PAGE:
One common mode of toxicity is the formation of electrophilic reactive metabolites, which manifest their toxicity by covalent binding to nucleophilic groups present in vital cellular proteins and nucleic acids (1-2). Although not all toxicological manifestations are attributable to reactive metabolites, a significant body of literature suggests that inadequate detoxification of chemically reactive metabolites formed as a result of drug bioactivation is a pathogenic mechanism for tissue necrosis (3-4), carcinogenicity (5), teratogenicity (6) and immune mediated toxicity (7).

REFERENCES

1. Nelson, S. D. (1982) Metabolic activation and drug toxicity. J. Med. Chem. 25, 753-65.

2. Jollow, D. J., Kocsis, J., Snyder, R., Vainio H. (1977): Biological Reactive Intermediates. New York, Plenum Press.

3. Pirmohamed, M., Madden, S. and Park, B. K. (1996) Idiosyncratic drug reactions. Clin. Pharmacokinet 31, 215-230.

4. Prescott, L. F. (1983) Reactive metabolites as a cause of hepatotoxicity. Int. J. Clin. Pharm. 3, 437-441.

5. Guengerich, F. P. (1992) Metabolic activation of carcinogens. Pharmacol. Ther. 54, 17-61.

6. Juchau, M. R., Lee, Q. P., Fantel, A. G. (1992) Xenobiotic biotransformation/bioactivation in organogenesis-stage conceptal issues: implications for embryotoxicity and teratogenesis. Drug Metab. Rev. 24, 195-238.

7. Hess, D. A. and Rieder, M. J. (1997) The role of reactive drug metabolites in immune-mediated adverse drug reactions. Ann Pharmacother. 31, 1378-1387.

8. Chasseaud, L. F. (1977): In Arias, I. M., Jakoby, W. B. (eds), Glutathione: Metabolism and Function, p. 77. New York, Raven Press.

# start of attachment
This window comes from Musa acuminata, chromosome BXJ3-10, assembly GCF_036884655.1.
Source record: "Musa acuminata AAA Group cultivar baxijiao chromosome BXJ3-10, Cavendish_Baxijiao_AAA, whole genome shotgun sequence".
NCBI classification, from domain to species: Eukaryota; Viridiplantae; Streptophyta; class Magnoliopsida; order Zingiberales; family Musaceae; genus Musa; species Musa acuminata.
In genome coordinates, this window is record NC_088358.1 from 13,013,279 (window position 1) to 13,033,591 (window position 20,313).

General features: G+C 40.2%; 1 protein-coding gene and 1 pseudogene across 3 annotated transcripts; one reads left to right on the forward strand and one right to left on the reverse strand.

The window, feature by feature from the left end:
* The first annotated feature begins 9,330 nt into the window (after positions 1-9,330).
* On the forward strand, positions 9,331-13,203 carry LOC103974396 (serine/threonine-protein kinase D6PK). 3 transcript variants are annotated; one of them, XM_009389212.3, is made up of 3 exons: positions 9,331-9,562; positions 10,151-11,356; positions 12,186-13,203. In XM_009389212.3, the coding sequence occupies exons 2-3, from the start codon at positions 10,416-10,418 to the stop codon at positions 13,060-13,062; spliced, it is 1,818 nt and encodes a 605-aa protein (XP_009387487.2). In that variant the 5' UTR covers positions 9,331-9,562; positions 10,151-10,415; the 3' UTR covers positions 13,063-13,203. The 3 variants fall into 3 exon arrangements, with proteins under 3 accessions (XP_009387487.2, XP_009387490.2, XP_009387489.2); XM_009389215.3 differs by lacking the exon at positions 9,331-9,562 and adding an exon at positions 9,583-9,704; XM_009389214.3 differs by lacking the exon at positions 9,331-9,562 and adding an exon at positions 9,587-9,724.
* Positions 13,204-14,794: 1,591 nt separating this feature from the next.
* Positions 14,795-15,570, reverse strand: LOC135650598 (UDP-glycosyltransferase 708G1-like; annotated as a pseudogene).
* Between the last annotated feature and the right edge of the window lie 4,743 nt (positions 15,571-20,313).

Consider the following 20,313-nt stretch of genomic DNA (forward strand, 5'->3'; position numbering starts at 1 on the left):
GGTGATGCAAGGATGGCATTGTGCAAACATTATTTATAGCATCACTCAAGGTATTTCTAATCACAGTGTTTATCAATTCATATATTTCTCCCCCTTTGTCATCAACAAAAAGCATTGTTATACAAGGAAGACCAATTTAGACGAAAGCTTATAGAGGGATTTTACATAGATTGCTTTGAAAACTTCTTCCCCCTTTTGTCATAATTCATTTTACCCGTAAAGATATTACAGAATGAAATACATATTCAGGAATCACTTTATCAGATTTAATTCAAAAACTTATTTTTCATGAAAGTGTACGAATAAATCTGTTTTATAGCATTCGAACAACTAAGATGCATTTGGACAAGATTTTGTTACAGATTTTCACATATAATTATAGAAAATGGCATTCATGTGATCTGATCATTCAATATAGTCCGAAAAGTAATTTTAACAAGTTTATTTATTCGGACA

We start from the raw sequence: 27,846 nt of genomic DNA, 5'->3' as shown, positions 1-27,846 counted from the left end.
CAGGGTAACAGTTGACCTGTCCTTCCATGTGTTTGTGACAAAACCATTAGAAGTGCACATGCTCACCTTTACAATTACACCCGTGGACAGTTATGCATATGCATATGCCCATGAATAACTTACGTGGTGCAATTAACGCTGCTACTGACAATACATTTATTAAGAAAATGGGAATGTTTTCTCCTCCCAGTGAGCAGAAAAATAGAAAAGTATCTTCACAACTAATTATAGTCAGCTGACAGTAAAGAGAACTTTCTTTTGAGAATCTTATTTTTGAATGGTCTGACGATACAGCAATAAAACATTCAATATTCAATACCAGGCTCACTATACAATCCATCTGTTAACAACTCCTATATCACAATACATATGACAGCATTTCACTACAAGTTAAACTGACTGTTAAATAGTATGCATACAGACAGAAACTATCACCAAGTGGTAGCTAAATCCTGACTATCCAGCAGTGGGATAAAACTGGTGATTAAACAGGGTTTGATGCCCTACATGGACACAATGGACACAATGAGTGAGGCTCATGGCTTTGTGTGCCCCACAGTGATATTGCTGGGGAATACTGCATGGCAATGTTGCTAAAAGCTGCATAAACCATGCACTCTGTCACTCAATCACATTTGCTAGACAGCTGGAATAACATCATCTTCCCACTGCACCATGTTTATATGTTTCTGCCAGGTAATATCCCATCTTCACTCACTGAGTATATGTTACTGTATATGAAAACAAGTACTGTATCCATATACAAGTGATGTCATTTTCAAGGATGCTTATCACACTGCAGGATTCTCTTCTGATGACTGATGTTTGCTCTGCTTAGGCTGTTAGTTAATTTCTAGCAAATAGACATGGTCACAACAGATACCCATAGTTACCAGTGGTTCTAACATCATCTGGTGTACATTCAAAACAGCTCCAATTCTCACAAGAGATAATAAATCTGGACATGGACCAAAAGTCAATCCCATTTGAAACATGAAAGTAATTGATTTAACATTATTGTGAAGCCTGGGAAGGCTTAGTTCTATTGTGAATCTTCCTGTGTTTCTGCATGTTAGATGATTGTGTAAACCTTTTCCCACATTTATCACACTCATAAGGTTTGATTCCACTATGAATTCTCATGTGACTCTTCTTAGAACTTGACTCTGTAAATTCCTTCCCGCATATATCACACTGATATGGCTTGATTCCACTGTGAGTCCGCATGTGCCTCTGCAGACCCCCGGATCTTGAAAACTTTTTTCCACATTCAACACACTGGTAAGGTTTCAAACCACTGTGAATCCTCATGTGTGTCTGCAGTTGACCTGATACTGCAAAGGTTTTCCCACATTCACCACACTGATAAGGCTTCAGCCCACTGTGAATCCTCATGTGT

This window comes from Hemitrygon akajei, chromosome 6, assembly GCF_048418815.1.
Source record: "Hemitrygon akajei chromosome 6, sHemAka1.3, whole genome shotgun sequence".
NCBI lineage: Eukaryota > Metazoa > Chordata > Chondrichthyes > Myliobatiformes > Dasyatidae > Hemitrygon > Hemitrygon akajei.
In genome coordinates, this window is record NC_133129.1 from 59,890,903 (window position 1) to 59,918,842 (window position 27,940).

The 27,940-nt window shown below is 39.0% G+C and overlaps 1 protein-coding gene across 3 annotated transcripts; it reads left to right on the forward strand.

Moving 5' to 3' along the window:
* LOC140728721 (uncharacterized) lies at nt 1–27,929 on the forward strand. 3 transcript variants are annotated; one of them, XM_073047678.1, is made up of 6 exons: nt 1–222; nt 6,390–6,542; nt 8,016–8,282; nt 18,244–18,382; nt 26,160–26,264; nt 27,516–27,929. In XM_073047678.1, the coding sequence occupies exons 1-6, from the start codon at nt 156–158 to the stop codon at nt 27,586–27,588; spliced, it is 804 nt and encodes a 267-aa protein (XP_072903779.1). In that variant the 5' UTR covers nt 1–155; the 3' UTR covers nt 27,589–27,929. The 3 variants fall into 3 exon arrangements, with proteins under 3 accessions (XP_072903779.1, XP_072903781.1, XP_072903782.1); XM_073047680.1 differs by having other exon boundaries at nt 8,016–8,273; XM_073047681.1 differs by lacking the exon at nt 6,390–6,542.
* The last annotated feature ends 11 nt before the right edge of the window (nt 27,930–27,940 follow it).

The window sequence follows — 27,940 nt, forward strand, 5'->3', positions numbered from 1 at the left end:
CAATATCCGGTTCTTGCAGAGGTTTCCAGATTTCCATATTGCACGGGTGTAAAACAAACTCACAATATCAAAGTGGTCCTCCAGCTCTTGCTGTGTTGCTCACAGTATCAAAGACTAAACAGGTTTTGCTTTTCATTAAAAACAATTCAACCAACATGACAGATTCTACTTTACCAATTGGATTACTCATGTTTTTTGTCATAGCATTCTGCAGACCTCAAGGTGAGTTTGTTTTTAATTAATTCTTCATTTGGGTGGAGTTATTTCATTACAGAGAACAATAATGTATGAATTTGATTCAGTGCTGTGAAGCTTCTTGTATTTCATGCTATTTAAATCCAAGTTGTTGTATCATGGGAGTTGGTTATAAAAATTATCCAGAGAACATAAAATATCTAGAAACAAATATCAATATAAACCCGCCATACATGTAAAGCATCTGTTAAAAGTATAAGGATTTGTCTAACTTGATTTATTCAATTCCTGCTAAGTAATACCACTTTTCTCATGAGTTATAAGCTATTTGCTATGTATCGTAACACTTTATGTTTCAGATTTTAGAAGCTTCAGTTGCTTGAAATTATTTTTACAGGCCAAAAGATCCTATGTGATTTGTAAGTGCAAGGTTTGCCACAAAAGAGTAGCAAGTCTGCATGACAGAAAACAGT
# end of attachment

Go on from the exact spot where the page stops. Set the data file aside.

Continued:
9. Baillie, T. A., Davis, M. R. (1993) Mass spectrometry in the analysis of glutathione conjugates. Biol. Mass Spectrom. 22, 319-325.

10. Janiszewski, J, Schneider, R. P., Hoffmaster, K., Swyden, M., Wells, D., Fouda, H. G. (1997) Automated Sample Preparation Using Membrane Microtiter Extraction For Bioanalytical Mass Spectrometry. Rapid Comm. Mass Spectrom. 11, 9.

11. Dahlin, D. C., Miwa, G. T., Lu, A. Y. H. and Nelson, S. D. (1984) N-acetyl-p-benzoquinone imine: a cytochrome P450-mediated oxidation product of acetaminophen. Proc. Natl. Acad. Sci. U. S. A. 81, 1327-1331.

12. Williams, D. P., Pirmahamed, M., Naisbift, D. J., Maggs, J. L. and Park, B. K. (1997) Neutrophil cytoxicity of the chemically reactive metabolite(s) of clozapine: possible role in agranulocytosis. J. Pharmacol. Exp. Ther. 283, 1375-1382.

13. Madden, Stephen; Maggs, James L.; Park, B. Kevin. (1996) Bioactivation of carbamazepine in the rat in vivo. Evidence for the formation of reactive arene oxide(s). Drug Metab. Dispos. 24(4), 469-79.

14. Ju, C,; Uetrecht, J. P. (1998) Oxidation of a metabolite of indomethacin (desmethyldeschlorobenzoylindomethacin) to reactive intermediates by activated neutrophils, hypochlorous acid, and the myeloperoxidase system. Drug Metab. Dispos. 26(7), 676-680.

15. Schiller, Claus Dieter; Gescher, Andreas; Jheeta, Parmjit. (1991) Mechanism of toxicity of the antimelanoma drug 4-hydroxyanisole in mouse hepatocytes. Eur. J. Cancer 27(8), 1017-22.

16. Thompson, David C.; Perera, Kumar; London, Robert. (1995) Quinone Methide Formation from Para Isomers of Methylphenol (Cresol), Ethylphenol, and Isopropylphenol: Relationship to Toxicity. Chem. Res. Toxicol. 8(1), 55-60.